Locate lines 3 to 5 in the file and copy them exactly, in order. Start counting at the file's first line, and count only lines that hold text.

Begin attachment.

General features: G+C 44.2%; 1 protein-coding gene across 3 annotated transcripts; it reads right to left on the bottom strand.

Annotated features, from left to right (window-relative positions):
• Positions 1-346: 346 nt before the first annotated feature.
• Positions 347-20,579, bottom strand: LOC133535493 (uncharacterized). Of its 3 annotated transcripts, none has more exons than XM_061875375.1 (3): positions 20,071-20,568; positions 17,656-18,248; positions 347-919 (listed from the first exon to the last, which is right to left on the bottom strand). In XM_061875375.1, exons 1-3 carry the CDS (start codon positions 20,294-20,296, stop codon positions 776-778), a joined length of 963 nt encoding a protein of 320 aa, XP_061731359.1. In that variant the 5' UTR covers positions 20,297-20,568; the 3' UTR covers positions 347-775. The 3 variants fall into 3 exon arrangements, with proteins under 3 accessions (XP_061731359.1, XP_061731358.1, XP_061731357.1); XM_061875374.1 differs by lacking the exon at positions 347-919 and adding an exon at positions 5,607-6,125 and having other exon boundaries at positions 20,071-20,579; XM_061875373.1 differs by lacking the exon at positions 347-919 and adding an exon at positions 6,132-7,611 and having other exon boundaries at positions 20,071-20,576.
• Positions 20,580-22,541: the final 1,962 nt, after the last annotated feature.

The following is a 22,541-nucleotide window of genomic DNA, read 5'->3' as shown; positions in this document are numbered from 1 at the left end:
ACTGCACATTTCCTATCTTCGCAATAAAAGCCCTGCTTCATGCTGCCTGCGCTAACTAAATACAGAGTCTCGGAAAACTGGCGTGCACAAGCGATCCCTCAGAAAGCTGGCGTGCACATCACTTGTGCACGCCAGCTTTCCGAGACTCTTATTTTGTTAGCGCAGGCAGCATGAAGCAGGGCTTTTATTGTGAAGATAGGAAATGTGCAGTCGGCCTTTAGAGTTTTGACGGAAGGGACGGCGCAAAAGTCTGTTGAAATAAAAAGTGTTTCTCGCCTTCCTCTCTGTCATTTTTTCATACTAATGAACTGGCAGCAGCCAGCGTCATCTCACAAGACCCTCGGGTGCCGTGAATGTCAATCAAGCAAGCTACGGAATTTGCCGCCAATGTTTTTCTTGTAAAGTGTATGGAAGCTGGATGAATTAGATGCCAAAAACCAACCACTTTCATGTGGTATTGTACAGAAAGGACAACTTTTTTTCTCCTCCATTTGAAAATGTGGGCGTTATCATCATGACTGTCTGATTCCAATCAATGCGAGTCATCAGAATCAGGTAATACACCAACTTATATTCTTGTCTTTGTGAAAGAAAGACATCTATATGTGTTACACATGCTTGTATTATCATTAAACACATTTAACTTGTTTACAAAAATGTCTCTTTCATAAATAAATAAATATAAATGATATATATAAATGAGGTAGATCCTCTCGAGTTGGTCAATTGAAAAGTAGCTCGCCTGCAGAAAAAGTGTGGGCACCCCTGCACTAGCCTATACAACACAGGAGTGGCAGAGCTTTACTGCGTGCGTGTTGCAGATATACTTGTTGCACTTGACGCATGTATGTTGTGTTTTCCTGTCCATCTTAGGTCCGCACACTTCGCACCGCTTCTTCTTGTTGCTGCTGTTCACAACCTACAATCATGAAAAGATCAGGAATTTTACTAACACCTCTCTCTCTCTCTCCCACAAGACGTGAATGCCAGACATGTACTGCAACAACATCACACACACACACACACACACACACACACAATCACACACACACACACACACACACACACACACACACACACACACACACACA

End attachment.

• Positions 1-346: 346 nt before the first annotated feature.
• Positions 347-20,579, bottom strand: LOC133535493 (uncharacterized). Of its 3 annotated transcripts, none has more exons than XM_061875375.1 (3): positions 20,071-20,568; positions 17,656-18,248; positions 347-919 (listed from the first exon to the last, which is right to left on the bottom strand). In XM_061875375.1, exons 1-3 carry the CDS (start codon positions 20,294-20,296, stop codon positions 776-778), a joined length of 963 nt encoding a protein of 320 aa, XP_061731359.1. In that variant the 5' UTR covers positions 20,297-20,568; the 3' UTR covers positions 347-775. The 3 variants fall into 3 exon arrangements, with proteins under 3 accessions (XP_061731359.1, XP_061731358.1, XP_061731357.1); XM_061875374.1 differs by lacking the exon at positions 347-919 and adding an exon at positions 5,607-6,125 and having other exon boundaries at positions 20,071-20,579; XM_061875373.1 differs by lacking the exon at positions 347-919 and adding an exon at positions 6,132-7,611 and having other exon boundaries at positions 20,071-20,576.
• Positions 20,580-22,541: the final 1,962 nt, after the last annotated feature.